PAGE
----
Student Scholar Symposium Abstracts and Posters

Document Type


Publication Date

Fall 12-6-2017

Faculty Advisor(s)

Dr. Allen MacVicar


The research I have conducted for my French Major Senior Thesis is my findings on the difference in governmental perspective on renewable energy and programs formed because of this perspective. I started with finding the French equivalent of the EPA; to them, known as le Ministre de Transition Ecologique et Solidaire. After this, I analyzed the two documents (the Strategic Plan and le Panorama) that they both provide to the public stating their goals for the coming year and progress made over the past year(s). I found that while France was indeed ahead of its neighbors and other countries, they had little to say as far as concrete progress made towards their goals— or at least little numeric evidence. Quite the opposite was true for the US. They had little federal programs while documenting extensively their progress and numbers on such subjects. For a better insight into why this is, I looked to the two leaders of the group: Nicholas Hulot and Scott Pruitt. Perspective was absolutely represented from the two figureheads from the group and seemed to trickle down into the programs run by the two departments. This organizational perspective is abundantly clear in their electric car programs. In France, there is a heavy concentration on making electric cars more affordable for the every day consumer with rebates and tax breaks if consumers trade in their old vehicles. In the US, it is mostly left up to the individual states to decide how much money they want to allocate to these sorts of programs. While there are small rebate programs in some states, there are mostly tax breaks offered by the state and federal government. All this being said, the EPA continues to push the importance of data collection and processing around the effectiveness of these programs. While it can be debated both ways, there are many ways in which the two organizations could learn from each other with an exchange of methods, numbers and program strategy.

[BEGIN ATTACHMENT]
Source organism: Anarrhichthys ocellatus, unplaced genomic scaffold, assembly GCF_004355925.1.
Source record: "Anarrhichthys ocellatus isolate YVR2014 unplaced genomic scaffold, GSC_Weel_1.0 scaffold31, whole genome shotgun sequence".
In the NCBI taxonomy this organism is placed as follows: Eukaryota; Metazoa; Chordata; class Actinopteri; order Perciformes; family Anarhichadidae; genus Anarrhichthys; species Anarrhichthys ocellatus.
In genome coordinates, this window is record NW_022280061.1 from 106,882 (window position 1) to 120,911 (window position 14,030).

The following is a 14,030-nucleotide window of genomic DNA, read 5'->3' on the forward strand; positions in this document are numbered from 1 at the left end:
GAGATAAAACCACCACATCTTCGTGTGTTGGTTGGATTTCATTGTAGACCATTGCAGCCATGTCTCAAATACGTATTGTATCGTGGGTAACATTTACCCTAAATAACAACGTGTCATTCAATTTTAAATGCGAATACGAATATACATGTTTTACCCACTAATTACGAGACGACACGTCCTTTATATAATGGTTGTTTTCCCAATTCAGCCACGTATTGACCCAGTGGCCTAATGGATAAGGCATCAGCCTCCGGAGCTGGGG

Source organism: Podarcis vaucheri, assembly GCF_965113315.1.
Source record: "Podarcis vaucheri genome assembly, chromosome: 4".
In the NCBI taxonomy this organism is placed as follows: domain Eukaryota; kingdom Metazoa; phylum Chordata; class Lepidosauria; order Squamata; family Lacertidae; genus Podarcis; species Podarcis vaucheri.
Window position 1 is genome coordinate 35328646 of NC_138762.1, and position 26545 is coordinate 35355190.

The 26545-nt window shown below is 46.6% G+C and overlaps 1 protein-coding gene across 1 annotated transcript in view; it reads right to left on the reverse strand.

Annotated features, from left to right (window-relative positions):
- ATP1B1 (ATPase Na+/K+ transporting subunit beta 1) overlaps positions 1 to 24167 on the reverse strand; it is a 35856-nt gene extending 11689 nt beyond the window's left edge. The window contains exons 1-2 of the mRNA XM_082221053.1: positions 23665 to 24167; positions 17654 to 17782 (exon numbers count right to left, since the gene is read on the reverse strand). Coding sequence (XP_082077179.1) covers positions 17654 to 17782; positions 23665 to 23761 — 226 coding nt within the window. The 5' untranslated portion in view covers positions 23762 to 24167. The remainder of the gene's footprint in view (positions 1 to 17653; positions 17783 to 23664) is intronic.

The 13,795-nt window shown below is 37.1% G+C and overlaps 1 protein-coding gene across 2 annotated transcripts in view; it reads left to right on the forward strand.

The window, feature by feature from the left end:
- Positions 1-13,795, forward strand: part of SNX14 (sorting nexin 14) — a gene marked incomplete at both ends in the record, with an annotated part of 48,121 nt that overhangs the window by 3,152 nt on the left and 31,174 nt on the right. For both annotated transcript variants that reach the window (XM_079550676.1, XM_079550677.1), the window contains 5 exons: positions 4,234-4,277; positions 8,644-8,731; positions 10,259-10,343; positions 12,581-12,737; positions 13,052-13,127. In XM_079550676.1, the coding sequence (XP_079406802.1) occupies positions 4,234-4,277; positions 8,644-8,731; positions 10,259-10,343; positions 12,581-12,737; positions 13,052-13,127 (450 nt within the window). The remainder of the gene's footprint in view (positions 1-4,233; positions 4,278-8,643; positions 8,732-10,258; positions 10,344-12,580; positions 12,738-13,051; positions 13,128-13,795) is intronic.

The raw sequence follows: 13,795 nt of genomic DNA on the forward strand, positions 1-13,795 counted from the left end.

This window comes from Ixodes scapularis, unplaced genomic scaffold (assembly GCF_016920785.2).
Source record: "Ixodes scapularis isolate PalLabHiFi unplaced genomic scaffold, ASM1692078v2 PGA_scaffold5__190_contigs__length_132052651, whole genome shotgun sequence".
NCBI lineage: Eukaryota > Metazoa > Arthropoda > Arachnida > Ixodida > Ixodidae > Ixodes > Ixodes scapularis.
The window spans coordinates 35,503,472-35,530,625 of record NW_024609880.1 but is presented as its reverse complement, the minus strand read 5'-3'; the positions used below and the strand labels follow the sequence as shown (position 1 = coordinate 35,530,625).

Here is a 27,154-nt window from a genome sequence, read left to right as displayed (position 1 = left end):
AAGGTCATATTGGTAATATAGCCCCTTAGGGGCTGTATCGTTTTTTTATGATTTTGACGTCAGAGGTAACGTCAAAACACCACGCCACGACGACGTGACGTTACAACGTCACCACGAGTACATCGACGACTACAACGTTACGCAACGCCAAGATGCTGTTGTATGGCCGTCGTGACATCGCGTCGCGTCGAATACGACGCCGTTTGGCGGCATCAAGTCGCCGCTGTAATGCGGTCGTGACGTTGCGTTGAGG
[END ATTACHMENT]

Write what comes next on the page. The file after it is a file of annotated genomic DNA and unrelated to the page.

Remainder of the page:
Presented at the Fall 2017 Student Research Day at Chapman University.